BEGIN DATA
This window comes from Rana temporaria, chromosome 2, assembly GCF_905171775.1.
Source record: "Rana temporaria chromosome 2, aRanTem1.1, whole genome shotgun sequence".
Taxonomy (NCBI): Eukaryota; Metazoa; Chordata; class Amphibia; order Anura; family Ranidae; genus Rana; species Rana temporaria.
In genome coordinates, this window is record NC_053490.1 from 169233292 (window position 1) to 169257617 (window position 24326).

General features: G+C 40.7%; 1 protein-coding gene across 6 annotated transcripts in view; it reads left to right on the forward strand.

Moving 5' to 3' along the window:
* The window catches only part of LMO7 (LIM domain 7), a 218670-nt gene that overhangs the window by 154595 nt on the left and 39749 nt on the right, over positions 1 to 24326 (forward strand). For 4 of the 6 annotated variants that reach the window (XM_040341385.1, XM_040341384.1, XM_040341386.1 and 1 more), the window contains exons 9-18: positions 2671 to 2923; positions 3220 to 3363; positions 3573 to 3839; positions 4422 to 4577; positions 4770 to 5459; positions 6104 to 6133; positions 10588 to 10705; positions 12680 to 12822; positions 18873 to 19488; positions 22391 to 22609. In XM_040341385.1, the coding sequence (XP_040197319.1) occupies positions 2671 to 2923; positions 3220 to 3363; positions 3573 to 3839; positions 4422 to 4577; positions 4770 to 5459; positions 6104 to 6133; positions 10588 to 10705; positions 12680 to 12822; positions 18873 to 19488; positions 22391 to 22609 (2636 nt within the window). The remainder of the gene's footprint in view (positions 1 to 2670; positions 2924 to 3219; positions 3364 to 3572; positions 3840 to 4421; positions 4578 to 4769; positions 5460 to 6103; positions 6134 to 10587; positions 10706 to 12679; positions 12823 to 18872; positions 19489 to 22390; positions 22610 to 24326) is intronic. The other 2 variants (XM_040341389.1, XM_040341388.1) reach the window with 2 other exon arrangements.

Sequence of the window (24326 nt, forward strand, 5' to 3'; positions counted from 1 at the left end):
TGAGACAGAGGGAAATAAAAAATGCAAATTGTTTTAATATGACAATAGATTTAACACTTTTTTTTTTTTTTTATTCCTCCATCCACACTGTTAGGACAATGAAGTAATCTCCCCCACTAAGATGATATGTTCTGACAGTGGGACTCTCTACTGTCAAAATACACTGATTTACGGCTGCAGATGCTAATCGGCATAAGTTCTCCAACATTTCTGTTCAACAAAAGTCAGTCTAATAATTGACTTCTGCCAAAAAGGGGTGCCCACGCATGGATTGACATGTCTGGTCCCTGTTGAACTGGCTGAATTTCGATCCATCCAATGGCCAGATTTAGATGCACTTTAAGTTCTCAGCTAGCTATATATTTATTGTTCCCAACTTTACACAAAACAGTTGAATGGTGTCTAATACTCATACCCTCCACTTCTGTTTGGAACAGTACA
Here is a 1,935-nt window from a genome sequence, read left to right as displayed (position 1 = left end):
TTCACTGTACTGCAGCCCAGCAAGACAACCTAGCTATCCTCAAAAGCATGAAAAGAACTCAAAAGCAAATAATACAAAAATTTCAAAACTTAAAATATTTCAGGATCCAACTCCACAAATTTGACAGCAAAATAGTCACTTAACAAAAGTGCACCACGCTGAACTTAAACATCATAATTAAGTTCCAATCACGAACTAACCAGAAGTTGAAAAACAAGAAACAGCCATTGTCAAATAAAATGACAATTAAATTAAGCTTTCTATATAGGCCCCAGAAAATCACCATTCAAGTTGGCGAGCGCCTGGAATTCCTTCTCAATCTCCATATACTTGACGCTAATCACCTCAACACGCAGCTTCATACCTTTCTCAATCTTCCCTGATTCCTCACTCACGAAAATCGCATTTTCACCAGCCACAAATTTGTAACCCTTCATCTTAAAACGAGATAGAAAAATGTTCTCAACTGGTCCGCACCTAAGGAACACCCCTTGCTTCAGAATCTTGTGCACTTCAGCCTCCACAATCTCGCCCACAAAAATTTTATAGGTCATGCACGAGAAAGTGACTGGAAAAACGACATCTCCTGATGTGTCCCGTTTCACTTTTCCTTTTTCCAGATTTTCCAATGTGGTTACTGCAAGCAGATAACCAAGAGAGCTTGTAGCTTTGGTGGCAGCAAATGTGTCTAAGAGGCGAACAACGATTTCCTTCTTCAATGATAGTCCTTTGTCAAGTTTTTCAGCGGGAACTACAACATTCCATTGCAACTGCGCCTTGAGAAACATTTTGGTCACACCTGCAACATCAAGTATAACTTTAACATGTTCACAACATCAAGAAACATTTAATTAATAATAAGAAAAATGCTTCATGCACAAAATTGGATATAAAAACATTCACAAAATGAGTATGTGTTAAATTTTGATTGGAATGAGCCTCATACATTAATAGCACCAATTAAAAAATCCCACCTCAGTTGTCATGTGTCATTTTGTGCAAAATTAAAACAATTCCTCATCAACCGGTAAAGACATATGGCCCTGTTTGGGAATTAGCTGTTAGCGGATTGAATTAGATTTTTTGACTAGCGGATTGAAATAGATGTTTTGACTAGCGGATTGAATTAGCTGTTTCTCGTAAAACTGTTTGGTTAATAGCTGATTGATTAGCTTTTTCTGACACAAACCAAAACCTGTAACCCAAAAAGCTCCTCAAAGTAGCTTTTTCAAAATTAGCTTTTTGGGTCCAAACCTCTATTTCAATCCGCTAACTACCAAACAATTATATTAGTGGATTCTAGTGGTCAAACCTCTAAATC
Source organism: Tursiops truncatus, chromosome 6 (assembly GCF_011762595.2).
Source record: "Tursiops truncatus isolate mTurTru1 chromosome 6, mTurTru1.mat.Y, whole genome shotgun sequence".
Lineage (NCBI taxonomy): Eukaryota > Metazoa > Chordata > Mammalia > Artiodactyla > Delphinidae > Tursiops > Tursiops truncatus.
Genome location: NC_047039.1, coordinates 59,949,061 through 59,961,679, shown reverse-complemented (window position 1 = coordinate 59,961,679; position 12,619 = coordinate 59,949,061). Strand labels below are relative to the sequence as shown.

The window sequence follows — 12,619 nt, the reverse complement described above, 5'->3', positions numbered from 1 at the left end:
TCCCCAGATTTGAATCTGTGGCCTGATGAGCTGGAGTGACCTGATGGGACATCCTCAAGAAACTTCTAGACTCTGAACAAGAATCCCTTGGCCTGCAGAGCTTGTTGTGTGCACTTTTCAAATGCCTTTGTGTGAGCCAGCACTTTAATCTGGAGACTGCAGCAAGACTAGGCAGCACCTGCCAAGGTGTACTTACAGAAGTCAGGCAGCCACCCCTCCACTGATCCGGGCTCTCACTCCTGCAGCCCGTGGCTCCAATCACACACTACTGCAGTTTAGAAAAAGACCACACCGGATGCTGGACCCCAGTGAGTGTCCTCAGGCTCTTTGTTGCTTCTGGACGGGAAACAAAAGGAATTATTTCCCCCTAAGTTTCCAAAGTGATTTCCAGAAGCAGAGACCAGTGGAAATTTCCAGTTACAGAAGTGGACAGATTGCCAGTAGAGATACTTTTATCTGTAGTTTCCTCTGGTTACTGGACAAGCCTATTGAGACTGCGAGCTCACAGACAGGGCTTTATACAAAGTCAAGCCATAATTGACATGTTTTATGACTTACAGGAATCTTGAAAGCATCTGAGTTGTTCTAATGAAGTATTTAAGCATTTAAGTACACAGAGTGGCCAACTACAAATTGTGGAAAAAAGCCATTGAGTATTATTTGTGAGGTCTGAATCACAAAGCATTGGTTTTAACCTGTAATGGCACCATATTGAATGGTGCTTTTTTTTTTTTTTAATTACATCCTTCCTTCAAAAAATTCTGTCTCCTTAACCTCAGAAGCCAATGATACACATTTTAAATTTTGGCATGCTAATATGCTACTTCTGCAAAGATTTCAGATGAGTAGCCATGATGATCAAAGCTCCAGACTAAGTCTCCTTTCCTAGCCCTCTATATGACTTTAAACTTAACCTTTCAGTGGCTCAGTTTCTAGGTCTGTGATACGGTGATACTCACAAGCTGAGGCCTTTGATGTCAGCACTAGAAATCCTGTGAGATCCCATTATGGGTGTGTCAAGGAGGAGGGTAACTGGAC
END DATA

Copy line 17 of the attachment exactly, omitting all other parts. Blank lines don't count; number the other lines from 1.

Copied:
TCCCCAGATTTGAATCTGTGGCCTGATGAGCTGGAGTGACCTGATGGGACATCCTCAAGAAACTTCTAGACTCTGAACAAGAATCCCTTGGCCTGCAGAGCTTGTTGTGTGCACTTTTCAAATGCCTTTGTGTGAGCCAGCACTTTAATCTGGAGACTGCAGCAAGACTAGGCAGCACCTGCCAAGGTGTACTTACAGAAGTCAGGCAGCCACCCCTCCACTGATCCGGGCTCTCACTCCTGCAGCCCGTGGCTCCAATCACACACTACTGCAGTTTAGAAAAAGACCACACCGGATGCTGGACCCCAGTGAGTGTCCTCAGGCTCTTTGTTGCTTCTGGACGGGAAACAAAAGGAATTATTTCCCCCTAAGTTTCCAAAGTGATTTCCAGAAGCAGAGACCAGTGGAAATTTCCAGTTACAGAAGTGGACAGATTGCCAGTAGAGATACTTTTATCTGTAGTTTCCTCTGGTTACTGGACAAGCCTATTGAGACTGCGAGCTCACAGACAGGGCTTTATACAAAGTCAAGCCATAATTGACATGTTTTATGACTTACAGGAATCTTGAAAGCATCTGAGTTGTTCTAATGAAGTATTTAAGCATTTAAGTACACAGAGTGGCCAACTACAAATTGTGGAAAAAAGCCATTGAGTATTATTTGTGAGGTCTGAATCACAAAGCATTGGTTTTAACCTGTAATGGCACCATATTGAATGGTGCTTTTTTTTTTTTTTAATTACATCCTTCCTTCAAAAAATTCTGTCTCCTTAACCTCAGAAGCCAATGATACACATTTTAAATTTTGGCATGCTAATATGCTACTTCTGCAAAGATTTCAGATGAGTAGCCATGATGATCAAAGCTCCAGACTAAGTCTCCTTTCCTAGCCCTCTATATGACTTTAAACTTAACCTTTCAGTGGCTCAGTTTCTAGGTCTGTGATACGGTGATACTCACAAGCTGAGGCCTTTGATGTCAGCACTAGAAATCCTGTGAGATCCCATTATGGGTGTGTCAAGGAGGAGGGTAACTGGAC